• 11 Jul 2014 at 12:21 PM
  • Banks

Goldman Sachs Also Did Not See Germany 7, Brazil 1 Coming

It didn’t see a lot of things coming in this World Cup. And even the things it did see coming (Argentina in the final), it changed its mind on after it did so badly seeing things coming in the group stage.

Goldman Sachs’s World Cup predictions, outsmarted to some extent by an octopus, have been caught out by reality. A complicated model that predicted Brazil to win the tournament after facing down the Netherlands now looks wanting after both teams were knocked out….

Looking at those original, pre-tournament predictions, only 37.6% of the group stage matches ended the way Goldman Sachs’s original model forecast. That is, it correctly calculated one of three possible outcomes—win, lose or draw—just over a third of the time, hardly better than predicting it at random. From those calculated correctly, they managed to foresee the scoreline 17% of the time, meaning three occasions: Argentina-Bosnia, South Korea-Russia and Algeria-Russia.

When the bank updated its predictions at the end of the group stages, it got the result of the match—win, lose or draw—right 60% of the time. But it failed to correctly guess the results of both semi-finals at that stage, and hence ended up predicting the wrong teams for the final.

What’s the model say now? Germany fans might want to stop reading now.

The bank has been updating its positions as the tournament has progressed. It now “narrowly” favors Germany to win in the final.

And you know what that means: Argentine fans will be back in the streets Sunday night, reprising a little ditty about Paul Singer.

In the aftermath of Argentina’s semifinal World Cup win last night, crowds broke into the usual victory chants, praising the homeland and poking fun at the British, their longtime nemesis in the Falkland Islands.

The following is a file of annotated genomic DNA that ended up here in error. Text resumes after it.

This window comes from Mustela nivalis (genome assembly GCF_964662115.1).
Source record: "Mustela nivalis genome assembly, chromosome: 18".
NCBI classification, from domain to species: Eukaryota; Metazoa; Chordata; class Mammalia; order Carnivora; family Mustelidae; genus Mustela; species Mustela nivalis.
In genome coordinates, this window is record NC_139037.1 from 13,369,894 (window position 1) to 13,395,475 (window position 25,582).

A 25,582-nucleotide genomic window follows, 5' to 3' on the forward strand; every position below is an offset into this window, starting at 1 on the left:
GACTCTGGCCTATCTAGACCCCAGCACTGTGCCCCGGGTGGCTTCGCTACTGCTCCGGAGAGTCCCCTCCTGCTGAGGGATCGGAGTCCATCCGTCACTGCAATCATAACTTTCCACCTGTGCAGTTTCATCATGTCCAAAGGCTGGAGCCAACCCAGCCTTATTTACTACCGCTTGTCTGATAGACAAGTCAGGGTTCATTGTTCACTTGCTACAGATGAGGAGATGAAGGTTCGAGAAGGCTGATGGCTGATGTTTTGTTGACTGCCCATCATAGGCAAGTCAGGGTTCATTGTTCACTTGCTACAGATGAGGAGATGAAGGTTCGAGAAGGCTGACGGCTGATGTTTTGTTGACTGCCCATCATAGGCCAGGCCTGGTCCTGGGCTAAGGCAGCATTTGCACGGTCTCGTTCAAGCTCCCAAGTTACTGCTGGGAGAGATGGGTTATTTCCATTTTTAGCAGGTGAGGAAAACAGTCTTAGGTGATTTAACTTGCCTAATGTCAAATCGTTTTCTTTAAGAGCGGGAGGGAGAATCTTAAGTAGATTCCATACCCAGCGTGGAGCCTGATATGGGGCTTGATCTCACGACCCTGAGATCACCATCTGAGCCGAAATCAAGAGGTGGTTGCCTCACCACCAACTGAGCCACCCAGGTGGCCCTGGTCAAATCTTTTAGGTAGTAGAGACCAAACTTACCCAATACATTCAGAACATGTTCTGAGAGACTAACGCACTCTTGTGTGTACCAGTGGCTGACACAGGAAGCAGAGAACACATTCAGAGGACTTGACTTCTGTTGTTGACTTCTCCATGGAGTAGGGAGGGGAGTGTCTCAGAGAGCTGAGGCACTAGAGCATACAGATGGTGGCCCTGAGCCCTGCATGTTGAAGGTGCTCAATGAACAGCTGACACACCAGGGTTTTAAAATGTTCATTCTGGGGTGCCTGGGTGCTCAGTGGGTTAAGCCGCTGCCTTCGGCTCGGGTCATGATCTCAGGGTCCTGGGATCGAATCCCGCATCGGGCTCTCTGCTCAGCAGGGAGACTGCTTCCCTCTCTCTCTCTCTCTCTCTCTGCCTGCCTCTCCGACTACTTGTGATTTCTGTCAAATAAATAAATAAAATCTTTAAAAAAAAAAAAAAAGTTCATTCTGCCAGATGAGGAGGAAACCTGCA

But a less traditional song could also be heard in the streets of Rosario, Argentina’s third-biggest city and the birthplace of team captain Lionel Messi: a profanity-laced taunt of the hedge funds that have battled the government over defaulted debt since 2001.

“Vulture funds,” a group chanted amid celebrations at the city’s National Flag Memorial. “Stop messing around and agree to the swap.”

Goldman Sachs’s World Cup Predictions Model: Successful? [WSJ MoneyBeat blog]
Argentines Taunt Hedge Funds After World Cup Victory [Bloomberg]

7 comments (hidden to protect delicate sensibilities)
Show all comments ↓

Comments (7)

  1. Posted by Captain Oblivious | July 11, 2014 at 12:33 PM

    I had inside sources tell me that Gary Cohn and Master Lloyd orchestrated the Neymar back breaking John Kriese style so they could sell brazil to clients but go long Germany. Was that wrong?

  2. Posted by Guest | July 11, 2014 at 1:14 PM

    Wow. Argentinian football fans are quite intelligent. Here in the UK the chants are racist and homophobic. They should gets some points knocked off the swap for their cleverness.

  3. Posted by guest | July 11, 2014 at 1:15 PM

    Model my ass. It's all finger to the wind.

  4. Posted by Single in FiDi | July 11, 2014 at 1:38 PM

    Beats finger to the a$$

  5. Posted by Day Trader | July 11, 2014 at 1:51 PM

    I'm cancelling all my equity research from Goldman's and going with the octopus stock predictions.

  6. Posted by E. Texas Gas Trader | July 11, 2014 at 2:47 PM

    Never use the phrase "finger to the wind" around natural gas traders and marketers.

  7. Posted by Clients | July 12, 2014 at 2:19 PM

    Wont' be the same b/c the octopus won't front-run you